Keep Duratocin in the original container until it is time for it to be given.

Keep vial in a place where the temperature stays below 30°C.

If you take your medicine out of the original container, it will not keep well.

Product description

What it looks like

Duratocin is a clear colourless solution in a 1 mL clear glass vial.


Duratocin contains 100 micrograms of carbetocin as the active ingredient.

It also contains:

  • methionine
  • succinic acid
  • mannitol
  • sodium hydroxide
  • water for injections.

This medicine does not contain lactose, sucrose, gluten, tartrazine or any other azo dyes.


Duratocin is supplied in Australia by:

Ferring Pharmaceuticals Pty Ltd
Suite 2, Level 1, Building 1
20 Bridge Street
Pymble NSW 2073

Australian Registration Number:

AUST R 233671 - Duratocin carbetocin 100 microgram/1 mL injection vial

This leaflet was prepared in November 2019. Docs#11524v9A

Published by MIMS January 2020


Brand name


Active ingredient





1 Name of Medicine


2 Qualitative and Quantitative Composition

Duratocin contains carbetocin 100 micrograms/mL.
Carbetocin is a white, fluffy lyophilized powder, soluble in water, ethanol, methanol and acetic acid. Carbetocin is insoluble in ether and petroleum ether.
For the full list of excipients, see Section 6.1 List of Excipients.

3 Pharmaceutical Form

Solution for injection.

4 Clinical Particulars

4.1 Therapeutic Indications

Duratocin is indicated for the prevention of uterine atony and excessive bleeding following delivery of the infant by caesarean section or vaginal delivery.
Duratocin must be administered after delivery of the infant.

4.2 Dose and Method of Administration

Duratocin should be administered as a single dose only, when delivery of the infant has been completed. There are no efficacy or safety data on repeat doses of Duratocin following delivery of the infant. The use of carbetocin should occur in the context of other measures to prevent PPH and associated morbidity, including uterine massage, detection and correction of coagulopathies (refer to local clinical guidelines). Other uterotonic agents should be administered if additional treatment is required to reduce excessive postpartum bleeding and increase uterine tone.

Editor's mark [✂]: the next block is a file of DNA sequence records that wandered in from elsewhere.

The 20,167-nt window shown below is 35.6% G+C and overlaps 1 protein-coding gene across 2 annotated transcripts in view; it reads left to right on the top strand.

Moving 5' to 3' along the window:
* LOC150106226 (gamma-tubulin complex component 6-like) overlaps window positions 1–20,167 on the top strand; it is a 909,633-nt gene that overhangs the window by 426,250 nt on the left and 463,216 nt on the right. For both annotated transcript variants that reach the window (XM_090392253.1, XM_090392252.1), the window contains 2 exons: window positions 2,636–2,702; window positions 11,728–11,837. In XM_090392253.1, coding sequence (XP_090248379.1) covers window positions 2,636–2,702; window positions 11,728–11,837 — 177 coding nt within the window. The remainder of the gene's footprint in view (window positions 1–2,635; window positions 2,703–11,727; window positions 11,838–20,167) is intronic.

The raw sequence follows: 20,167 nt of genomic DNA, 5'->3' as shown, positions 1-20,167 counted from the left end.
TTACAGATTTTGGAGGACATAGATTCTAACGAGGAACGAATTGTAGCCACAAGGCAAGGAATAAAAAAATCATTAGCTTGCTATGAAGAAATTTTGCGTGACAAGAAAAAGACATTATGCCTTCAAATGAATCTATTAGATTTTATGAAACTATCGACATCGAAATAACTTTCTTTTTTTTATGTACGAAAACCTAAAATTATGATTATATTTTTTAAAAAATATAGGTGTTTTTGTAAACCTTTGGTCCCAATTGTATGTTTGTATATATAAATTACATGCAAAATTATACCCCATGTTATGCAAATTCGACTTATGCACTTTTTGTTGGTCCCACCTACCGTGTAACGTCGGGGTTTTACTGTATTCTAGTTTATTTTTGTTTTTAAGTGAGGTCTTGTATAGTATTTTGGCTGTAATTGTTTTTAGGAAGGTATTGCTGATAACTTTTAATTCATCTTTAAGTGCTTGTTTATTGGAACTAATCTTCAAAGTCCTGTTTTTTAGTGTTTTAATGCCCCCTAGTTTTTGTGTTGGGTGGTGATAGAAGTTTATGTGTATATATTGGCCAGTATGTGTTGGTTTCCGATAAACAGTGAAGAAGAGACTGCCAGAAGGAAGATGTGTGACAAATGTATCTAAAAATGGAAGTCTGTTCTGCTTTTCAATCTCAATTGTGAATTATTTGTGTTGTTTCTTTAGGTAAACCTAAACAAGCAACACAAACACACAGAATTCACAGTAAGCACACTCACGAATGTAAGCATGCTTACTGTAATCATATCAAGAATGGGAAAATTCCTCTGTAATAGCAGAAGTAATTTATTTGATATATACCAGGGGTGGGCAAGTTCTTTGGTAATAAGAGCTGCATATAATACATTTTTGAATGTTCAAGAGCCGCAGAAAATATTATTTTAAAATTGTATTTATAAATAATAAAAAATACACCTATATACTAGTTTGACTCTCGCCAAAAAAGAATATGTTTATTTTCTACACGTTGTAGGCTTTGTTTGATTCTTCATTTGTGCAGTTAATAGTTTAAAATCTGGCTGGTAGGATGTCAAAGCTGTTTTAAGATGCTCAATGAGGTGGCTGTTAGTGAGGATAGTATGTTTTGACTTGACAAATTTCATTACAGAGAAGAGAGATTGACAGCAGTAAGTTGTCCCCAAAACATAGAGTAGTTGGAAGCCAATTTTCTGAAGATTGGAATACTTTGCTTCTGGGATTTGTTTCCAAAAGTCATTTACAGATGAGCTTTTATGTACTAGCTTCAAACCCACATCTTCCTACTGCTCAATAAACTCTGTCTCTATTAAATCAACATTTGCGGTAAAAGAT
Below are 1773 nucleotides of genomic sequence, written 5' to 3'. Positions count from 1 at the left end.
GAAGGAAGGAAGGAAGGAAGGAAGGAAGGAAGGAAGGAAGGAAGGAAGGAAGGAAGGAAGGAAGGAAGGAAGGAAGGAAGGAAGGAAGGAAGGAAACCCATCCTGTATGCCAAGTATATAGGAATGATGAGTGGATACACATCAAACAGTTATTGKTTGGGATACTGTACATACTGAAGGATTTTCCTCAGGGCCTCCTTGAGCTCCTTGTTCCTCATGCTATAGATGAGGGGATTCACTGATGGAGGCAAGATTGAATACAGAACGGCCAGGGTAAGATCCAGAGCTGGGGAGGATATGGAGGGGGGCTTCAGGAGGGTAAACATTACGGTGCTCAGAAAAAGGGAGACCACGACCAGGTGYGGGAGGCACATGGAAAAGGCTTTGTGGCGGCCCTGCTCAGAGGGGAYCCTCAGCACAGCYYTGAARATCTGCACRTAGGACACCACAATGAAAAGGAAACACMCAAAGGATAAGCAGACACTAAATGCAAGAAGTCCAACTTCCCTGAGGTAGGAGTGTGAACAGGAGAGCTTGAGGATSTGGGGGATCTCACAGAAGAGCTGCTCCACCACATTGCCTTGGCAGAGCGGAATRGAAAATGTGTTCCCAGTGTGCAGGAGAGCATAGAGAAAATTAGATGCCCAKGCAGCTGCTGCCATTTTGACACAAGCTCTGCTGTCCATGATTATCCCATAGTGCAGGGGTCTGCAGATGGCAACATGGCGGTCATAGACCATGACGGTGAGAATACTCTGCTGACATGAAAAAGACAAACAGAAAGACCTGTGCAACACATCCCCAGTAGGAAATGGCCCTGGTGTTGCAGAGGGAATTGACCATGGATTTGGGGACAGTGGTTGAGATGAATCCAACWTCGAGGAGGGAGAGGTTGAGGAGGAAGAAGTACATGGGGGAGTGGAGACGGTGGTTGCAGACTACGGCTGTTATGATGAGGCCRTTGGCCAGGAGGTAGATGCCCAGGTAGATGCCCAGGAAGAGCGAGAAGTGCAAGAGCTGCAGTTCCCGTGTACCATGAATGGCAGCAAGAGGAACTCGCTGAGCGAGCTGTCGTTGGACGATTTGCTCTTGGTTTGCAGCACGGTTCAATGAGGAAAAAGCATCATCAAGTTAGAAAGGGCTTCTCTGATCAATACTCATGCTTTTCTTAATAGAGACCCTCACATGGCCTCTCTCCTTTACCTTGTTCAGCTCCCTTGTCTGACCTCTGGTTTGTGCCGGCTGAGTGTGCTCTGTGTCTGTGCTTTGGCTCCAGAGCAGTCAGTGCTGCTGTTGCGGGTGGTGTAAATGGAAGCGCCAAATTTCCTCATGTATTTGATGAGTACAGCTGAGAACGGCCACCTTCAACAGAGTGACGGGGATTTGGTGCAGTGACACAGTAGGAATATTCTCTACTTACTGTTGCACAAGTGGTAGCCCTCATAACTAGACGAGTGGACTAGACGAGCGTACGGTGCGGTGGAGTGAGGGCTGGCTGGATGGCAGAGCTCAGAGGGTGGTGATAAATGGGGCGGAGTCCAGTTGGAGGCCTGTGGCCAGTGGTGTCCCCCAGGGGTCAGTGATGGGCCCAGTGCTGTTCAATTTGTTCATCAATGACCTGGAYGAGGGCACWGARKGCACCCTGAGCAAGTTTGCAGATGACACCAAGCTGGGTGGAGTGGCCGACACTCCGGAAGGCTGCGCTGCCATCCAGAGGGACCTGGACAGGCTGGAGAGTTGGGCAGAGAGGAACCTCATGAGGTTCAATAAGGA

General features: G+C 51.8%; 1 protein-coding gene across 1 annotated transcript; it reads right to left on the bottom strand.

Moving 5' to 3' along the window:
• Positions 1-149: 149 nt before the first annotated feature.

Caesarean section.

A single dose of 100 micrograms (1 mL) of Duratocin (carbetocin injection) should be administered intravenously as a bolus injection, slowly over 1 minute after delivery of the infant. Duratocin can be administered either before or after delivery of the placenta.

Vaginal delivery.

A single dose of 100 micrograms (1 mL) of Duratocin (carbetocin injection) should be administered after delivery of the infant for the active management of the third stage of labour as an intramuscular injection or intravenously as a bolus injection slowly over 1 minute.

4.3 Contraindications

Because of its long duration of action relative to oxytocin, uterine contractions produced by carbetocin cannot be stopped by simply discontinuing the medication. Therefore, carbetocin should not be administered prior to delivery of the infant for any reason, including elective or medical induction of labour. Inappropriate use of carbetocin during pregnancy could theoretically mimic the symptoms of oxytocin overdosage, including hyperstimulation of the uterus with strong (hypertonic) or prolonged (tetanic) contractions, tumultuous labour, uterine rupture, cervical and vaginal lacerations, postpartum haemorrhage, utero-placental hypoperfusion and variable deceleration of foetal heart, foetal hypoxia, hypercapnia, or death.
Carbetocin should not be used in patients with a history of hypersensitivity to oxytocin or carbetocin.
Carbetocin should not be used in patients with cardiovascular disease, especially coronary artery disease, valvular heart disease, cardiomyopathy and heart failure.
Carbetocin is not intended for use in children.

4.4 Special Warnings and Precautions for Use


Some patients may not have an adequate uterine contraction after a single injection of Duratocin (carbetocin injection). In these patients, administration of Duratocin should not be repeated and more aggressive treatment with additional doses of other available uterotonic drugs like oxytocin or ergometrine is warranted. In cases of persistent bleeding, the presence of retained placental fragments, coagulopathy, or trauma to the genital tract should be ruled out.
Although no cases of partial retention or trapping of the placenta have been reported, this remains a theoretical possibility if the drug is administered before delivery of the placenta.
Patients with eclampsia and pre-eclampsia should be monitored for changes in blood pressure.
There is limited data on the use of carbetocin under general anaesthesia, in women with a history of coagulopathy, placental abnormalities, and in women at high risk of postpartum haemorrhage, for example with parity greater than 4, with hypertension, following labour especially prolonged labour, or with general anaesthesia.
Carbetocin should be used cautiously in any state in which a rapid addition to extracellular water may produce hazard for an already overburdened system.

Endocrine and metabolism.

There is limited data on the use of carbetocin in women with endocrine disorders (other than gestational diabetes).

Antidiuretic effect.

Significant antidiuretic effect is not anticipated and has not been demonstrated at the recommended dose but, as carbetocin is closely related in structure to oxytocin, hyponatraemia and water intoxication should be considered in relevant clinical situations.


Carbetocin should be used cautiously in the presence of epilepsy and migraine.